A little over 6 months ago, the British people voted for change.
They voted to shape a brighter future for our country.
They voted to leave the European Union and embrace the world.
And they did so with their eyes open: accepting that the road ahead will be uncertain at times, but believing that it leads towards a brighter future for their children — and their grandchildren too.
And it is the job of this government to deliver it. That means more than negotiating our new relationship with the E.U. It means taking the opportunity of this great moment of national change to step back and ask ourselves what kind of country we want to be.
My answer is clear. I want this United Kingdom to emerge from this period of change stronger, fairer, more united and more outward-looking than ever before. I want us to be a secure, prosperous, tolerant country — a magnet for international talent and a home to the pioneers and innovators who will shape the world ahead. I want us to be a truly Global Britain — the best friend and neighbor to our European partners, but a country that reaches beyond the borders of Europe too. A country that goes out into the world to build relationships with old friends and new allies alike.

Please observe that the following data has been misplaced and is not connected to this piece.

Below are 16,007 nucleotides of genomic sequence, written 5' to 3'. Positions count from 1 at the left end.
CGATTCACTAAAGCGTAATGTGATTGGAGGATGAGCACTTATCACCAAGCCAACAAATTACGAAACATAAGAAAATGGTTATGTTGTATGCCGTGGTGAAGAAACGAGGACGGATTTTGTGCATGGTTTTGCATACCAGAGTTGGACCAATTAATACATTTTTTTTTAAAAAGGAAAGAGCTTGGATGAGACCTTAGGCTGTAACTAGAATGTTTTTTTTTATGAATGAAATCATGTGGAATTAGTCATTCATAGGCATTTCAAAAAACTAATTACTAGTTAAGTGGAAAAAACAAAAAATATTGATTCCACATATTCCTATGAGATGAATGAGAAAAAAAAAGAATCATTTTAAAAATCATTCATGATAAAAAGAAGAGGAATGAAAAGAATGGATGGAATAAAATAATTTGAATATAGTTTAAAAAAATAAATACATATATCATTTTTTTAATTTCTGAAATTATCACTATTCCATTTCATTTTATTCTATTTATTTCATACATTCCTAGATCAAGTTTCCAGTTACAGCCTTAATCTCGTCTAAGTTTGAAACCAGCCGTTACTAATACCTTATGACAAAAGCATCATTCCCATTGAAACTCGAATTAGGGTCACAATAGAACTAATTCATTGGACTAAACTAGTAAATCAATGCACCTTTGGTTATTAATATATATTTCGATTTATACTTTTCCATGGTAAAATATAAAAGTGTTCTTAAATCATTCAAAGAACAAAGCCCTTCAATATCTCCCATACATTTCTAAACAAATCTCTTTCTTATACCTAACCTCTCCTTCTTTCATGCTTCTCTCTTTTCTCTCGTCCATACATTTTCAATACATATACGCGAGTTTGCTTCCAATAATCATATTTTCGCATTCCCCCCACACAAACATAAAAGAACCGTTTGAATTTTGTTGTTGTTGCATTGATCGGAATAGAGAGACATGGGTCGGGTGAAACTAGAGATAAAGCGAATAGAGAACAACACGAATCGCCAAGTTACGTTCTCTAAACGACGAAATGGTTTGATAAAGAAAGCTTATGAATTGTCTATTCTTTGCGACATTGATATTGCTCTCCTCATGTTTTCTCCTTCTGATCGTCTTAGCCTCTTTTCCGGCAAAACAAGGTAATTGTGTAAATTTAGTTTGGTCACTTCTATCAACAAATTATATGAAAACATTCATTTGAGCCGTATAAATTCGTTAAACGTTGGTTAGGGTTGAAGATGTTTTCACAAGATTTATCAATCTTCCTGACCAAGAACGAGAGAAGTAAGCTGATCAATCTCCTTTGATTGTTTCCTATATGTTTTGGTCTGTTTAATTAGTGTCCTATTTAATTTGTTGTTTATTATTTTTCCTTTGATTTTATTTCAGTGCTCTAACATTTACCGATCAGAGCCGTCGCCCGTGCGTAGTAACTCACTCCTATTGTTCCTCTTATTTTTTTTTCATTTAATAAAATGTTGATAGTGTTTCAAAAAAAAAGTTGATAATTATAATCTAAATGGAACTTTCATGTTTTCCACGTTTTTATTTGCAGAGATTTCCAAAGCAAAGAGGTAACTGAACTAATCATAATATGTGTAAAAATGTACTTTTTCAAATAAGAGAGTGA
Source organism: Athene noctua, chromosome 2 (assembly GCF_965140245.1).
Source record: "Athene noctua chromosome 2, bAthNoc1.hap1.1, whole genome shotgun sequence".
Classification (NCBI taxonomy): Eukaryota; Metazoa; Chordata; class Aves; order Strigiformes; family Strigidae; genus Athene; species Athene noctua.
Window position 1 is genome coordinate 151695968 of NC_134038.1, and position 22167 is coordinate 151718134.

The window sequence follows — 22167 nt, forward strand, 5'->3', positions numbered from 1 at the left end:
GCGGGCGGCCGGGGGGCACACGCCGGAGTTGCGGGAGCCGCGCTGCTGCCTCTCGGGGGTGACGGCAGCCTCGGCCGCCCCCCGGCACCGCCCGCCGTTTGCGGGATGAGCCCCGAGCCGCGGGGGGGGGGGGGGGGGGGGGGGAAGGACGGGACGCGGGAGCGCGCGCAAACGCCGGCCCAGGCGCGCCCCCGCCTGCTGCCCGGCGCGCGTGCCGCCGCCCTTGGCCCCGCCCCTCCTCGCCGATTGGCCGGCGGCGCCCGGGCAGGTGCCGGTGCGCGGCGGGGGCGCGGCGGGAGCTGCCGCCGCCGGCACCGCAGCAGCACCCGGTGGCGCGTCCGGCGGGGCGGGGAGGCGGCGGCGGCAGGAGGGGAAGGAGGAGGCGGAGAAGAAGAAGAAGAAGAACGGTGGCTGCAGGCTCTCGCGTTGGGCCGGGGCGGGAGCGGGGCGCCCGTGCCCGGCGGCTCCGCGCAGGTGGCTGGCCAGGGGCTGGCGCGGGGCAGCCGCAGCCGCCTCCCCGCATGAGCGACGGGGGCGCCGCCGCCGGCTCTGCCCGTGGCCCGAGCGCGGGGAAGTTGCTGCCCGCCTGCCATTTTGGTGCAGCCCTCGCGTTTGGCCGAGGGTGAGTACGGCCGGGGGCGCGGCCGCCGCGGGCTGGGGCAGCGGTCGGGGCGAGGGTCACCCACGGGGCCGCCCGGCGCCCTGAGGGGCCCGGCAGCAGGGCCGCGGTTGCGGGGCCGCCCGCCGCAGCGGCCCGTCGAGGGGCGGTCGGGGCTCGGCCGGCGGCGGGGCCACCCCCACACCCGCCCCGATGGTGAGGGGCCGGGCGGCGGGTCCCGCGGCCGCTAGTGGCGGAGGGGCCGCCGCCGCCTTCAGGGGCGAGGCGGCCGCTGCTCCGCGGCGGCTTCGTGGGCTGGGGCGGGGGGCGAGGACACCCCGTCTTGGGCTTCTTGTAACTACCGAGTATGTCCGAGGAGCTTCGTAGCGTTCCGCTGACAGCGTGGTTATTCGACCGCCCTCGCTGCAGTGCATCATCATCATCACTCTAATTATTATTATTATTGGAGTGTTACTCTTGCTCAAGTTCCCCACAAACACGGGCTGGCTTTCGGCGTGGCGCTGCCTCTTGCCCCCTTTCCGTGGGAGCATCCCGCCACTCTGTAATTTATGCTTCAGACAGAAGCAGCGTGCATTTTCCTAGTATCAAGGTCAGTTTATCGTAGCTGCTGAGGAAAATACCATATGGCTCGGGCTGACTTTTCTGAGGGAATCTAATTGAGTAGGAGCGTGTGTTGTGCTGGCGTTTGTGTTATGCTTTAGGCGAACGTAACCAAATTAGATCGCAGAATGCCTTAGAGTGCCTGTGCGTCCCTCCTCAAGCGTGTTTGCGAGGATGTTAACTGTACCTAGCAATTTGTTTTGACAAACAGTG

I want Britain to be what we have the potential, talent and ambition to be. A great, global trading nation that is respected around the world and strong, confident and united at home.
That is why this government has a Plan for Britain. One that gets us the right deal abroad but also ensures we get a better deal for ordinary working people at home.
It’s why that plan sets out how we will use this moment of change to build a stronger economy and a fairer society by embracing genuine economic and social reform.
Why our new Modern Industrial Strategy is being developed, to ensure every nation and area of the United Kingdom can make the most of the opportunities ahead.
Why we will go further to reform our schools to ensure every child has the knowledge and the skills they need to thrive in post-Brexit Britain.
Why as we continue to bring the deficit down, we will take a balanced approach by investing in our economic infrastructure — because it can transform the growth potential of our economy and improve the quality of people’s lives across the whole country.